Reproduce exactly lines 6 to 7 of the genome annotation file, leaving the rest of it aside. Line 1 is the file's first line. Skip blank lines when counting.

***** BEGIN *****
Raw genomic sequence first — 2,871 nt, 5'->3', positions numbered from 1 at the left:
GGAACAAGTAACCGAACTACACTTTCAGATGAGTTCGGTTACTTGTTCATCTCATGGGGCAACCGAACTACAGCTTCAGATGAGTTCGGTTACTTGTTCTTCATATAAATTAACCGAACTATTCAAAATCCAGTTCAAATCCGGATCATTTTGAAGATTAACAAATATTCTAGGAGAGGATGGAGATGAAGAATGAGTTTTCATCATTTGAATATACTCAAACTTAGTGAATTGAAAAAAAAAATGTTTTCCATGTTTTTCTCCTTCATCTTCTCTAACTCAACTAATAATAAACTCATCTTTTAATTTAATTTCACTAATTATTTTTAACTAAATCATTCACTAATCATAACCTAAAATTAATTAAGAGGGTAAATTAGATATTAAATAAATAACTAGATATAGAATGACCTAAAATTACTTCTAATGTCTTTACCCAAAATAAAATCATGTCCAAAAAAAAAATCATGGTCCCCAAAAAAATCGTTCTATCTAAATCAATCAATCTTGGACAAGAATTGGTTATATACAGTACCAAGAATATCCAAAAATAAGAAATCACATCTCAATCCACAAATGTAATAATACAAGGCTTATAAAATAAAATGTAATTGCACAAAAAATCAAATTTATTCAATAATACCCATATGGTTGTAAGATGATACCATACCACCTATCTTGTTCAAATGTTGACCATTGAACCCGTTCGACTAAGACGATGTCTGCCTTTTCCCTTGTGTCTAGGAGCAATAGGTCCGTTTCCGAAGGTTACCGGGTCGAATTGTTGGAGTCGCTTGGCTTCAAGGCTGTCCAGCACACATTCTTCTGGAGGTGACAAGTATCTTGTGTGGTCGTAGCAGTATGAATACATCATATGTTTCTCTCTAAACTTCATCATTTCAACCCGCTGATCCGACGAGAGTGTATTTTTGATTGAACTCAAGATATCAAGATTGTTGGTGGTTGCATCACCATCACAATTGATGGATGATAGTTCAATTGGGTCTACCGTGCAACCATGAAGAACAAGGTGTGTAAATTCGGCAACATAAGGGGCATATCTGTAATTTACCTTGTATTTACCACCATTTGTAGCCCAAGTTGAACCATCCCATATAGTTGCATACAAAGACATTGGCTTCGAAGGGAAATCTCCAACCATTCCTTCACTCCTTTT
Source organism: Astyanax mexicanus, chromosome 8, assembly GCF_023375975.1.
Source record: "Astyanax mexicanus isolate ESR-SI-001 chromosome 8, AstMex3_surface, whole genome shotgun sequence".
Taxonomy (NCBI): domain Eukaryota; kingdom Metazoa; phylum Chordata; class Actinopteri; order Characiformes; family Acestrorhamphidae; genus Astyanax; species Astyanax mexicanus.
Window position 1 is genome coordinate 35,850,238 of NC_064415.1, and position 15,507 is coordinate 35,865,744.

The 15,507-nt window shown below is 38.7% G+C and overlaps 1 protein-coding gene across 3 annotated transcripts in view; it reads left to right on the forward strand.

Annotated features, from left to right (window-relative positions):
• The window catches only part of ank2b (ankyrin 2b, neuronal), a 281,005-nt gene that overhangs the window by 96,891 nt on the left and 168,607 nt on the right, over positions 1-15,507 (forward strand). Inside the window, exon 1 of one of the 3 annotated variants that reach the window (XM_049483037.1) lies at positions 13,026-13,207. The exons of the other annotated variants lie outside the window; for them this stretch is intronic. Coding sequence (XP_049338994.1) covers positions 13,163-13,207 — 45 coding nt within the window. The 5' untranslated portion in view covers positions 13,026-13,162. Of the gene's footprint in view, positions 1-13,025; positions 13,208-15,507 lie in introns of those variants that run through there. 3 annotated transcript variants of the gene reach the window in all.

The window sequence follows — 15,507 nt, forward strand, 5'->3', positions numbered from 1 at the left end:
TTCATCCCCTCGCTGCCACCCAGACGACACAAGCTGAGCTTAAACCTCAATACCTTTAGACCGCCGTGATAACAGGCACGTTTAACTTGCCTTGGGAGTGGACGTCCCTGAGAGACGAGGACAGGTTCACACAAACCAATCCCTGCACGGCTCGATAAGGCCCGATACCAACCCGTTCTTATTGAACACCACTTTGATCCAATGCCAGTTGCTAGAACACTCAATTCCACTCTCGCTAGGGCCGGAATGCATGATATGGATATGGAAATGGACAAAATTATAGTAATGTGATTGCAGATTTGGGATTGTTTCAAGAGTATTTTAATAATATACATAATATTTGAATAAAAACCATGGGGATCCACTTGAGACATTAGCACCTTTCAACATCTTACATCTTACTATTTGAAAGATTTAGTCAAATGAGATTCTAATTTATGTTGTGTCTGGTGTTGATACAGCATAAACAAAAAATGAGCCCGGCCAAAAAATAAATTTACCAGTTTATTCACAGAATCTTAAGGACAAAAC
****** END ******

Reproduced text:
Window position 1 is genome coordinate 35,850,238 of NC_064415.1, and position 15,507 is coordinate 35,865,744.

The 15,507-nt window shown below is 38.7% G+C and overlaps 1 protein-coding gene across 3 annotated transcripts in view; it reads left to right on the forward strand.